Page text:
Tag Archives: Climate Change

Hurricane Sandy Reminds Us of the Shortfalls of GDP

By: Nina Brooks

 

Hurricane Sandy caused widespread destruction with 56 deaths in the United States, 4 million people without power, public transportation shutdowns, and is poised to be the second most expensive storm in America’s history. While there has been some looting and increases in crime, overall we have seen a vastly more effective national response to Sandy compared to Hurricane Katrina. In low-income countries massive devastation from natural disasters is commonplace, but those countries have few resources to cope with the damage. On the other hand, in the United States the destruction will spark our productive and creative capacity to overcome the economic devastation. But there is something awfully perverse to that logic.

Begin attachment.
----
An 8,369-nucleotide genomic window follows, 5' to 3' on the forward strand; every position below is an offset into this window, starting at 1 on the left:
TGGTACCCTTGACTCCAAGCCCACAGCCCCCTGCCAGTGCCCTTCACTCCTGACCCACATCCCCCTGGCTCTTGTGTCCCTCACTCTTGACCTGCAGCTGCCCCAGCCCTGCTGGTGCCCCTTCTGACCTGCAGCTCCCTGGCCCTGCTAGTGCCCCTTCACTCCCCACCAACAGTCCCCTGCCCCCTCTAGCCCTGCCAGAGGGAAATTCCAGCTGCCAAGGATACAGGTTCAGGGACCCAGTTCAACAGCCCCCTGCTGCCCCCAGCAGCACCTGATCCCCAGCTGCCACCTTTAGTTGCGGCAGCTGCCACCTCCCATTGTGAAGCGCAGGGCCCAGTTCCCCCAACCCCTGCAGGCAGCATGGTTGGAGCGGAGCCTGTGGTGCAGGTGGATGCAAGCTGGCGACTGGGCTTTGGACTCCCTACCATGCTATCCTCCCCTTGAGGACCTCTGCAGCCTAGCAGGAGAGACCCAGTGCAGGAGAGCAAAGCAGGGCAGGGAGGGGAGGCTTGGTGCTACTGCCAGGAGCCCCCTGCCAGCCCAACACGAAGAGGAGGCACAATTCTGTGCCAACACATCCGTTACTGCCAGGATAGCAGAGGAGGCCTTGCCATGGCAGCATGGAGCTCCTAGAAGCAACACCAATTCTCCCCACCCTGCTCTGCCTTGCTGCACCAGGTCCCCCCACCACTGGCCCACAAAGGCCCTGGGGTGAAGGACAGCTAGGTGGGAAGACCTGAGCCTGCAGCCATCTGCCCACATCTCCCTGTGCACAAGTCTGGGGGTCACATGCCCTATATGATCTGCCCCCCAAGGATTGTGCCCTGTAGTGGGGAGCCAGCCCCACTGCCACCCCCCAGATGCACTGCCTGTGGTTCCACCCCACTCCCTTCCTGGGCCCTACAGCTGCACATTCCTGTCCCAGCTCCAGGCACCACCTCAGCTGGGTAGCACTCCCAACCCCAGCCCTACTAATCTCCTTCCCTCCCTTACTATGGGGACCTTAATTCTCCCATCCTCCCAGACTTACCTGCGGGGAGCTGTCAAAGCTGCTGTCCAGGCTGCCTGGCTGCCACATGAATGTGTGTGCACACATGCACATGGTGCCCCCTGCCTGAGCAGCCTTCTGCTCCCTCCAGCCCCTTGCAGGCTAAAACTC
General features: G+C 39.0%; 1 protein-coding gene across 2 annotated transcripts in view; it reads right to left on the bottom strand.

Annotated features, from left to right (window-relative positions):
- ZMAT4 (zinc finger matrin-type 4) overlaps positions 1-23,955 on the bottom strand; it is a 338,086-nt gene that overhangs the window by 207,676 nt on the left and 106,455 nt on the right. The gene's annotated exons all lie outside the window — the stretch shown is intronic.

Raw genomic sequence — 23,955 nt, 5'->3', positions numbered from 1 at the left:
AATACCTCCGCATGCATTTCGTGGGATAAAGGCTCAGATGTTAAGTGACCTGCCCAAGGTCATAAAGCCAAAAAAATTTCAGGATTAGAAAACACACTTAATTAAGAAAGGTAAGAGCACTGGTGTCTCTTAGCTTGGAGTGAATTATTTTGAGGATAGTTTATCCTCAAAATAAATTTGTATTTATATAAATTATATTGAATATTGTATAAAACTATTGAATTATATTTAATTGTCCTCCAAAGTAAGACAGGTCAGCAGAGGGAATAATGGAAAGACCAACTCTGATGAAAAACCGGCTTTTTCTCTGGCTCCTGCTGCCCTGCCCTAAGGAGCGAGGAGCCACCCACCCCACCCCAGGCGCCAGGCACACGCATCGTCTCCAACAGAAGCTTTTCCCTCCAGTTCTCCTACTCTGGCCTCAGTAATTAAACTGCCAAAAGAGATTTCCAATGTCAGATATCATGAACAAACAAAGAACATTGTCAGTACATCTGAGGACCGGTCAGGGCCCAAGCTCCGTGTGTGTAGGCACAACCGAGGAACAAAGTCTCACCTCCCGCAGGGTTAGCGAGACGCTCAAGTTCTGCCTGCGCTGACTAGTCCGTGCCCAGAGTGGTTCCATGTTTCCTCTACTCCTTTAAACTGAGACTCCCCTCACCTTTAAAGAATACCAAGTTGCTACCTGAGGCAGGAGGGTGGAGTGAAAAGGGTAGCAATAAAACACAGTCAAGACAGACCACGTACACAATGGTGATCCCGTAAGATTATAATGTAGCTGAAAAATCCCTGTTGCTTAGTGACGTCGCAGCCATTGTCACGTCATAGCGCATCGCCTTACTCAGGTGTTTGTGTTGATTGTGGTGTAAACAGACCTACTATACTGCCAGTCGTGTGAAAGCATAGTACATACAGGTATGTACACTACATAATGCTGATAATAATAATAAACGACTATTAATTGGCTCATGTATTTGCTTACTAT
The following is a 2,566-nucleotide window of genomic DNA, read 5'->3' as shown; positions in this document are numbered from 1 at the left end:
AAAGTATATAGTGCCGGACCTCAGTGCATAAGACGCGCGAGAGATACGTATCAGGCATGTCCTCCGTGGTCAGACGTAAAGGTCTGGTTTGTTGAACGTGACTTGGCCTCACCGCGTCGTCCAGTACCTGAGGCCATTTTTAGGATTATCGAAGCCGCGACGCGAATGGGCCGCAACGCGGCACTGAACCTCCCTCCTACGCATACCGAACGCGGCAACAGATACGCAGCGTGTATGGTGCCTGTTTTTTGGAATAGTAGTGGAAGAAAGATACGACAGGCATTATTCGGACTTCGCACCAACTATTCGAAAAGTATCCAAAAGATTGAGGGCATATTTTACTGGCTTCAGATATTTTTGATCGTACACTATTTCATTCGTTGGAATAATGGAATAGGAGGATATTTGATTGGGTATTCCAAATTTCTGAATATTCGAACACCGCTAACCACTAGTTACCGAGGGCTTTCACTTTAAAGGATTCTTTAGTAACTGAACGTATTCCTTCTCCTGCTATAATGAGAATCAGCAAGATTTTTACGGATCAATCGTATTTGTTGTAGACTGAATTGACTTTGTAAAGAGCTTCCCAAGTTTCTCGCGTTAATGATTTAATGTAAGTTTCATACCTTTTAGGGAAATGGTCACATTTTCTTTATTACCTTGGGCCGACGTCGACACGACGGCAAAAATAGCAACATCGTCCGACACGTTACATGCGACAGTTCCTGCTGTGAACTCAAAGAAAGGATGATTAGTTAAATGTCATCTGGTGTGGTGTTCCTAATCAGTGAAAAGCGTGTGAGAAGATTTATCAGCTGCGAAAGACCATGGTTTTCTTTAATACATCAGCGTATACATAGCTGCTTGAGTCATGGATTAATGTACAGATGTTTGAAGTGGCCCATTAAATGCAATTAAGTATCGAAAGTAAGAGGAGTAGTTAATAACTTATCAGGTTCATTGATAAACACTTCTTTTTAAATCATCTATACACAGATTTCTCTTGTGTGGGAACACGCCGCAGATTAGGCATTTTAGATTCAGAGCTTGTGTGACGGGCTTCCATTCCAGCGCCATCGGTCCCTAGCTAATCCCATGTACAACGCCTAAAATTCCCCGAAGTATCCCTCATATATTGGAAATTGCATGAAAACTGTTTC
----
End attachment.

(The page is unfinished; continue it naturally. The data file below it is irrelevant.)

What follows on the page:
EQECAT, a catastrophe risk modeling firm, estimates the initial economic damage caused by Hurricane Sandy in the range of $30-50 billion. But this figure will likely grow over the next few weeks as the full impact of power outages and public transportation shutdowns are accounted for. By comparison, Hurricane Katrina caused $108 billion in damage. The New York Stock Exchange shut down for two full days due to the storm, which is the first time since 1888, and forecasters are making predictions for Sandy’s effect on 4th quarter GDP. “While natural disasters take a large initial toll on the economy, they usually generate some extra activity afterward,” said Moody’s Analytics Ryan Sweet. GDP is a flow measure—thus the existing stock of wealth is not included in that measurement nor is the destruction of that wealth, but the economic activity associated with rebuilding is included. As the nation, and particularly the Northeast, comes together and rebuilds the damage from Hurricane Sandy, the economic productivity generated could in fact offset the loss caused by the damage in the first place. This is why we often hear arguments about the “silver lining” of natural disasters.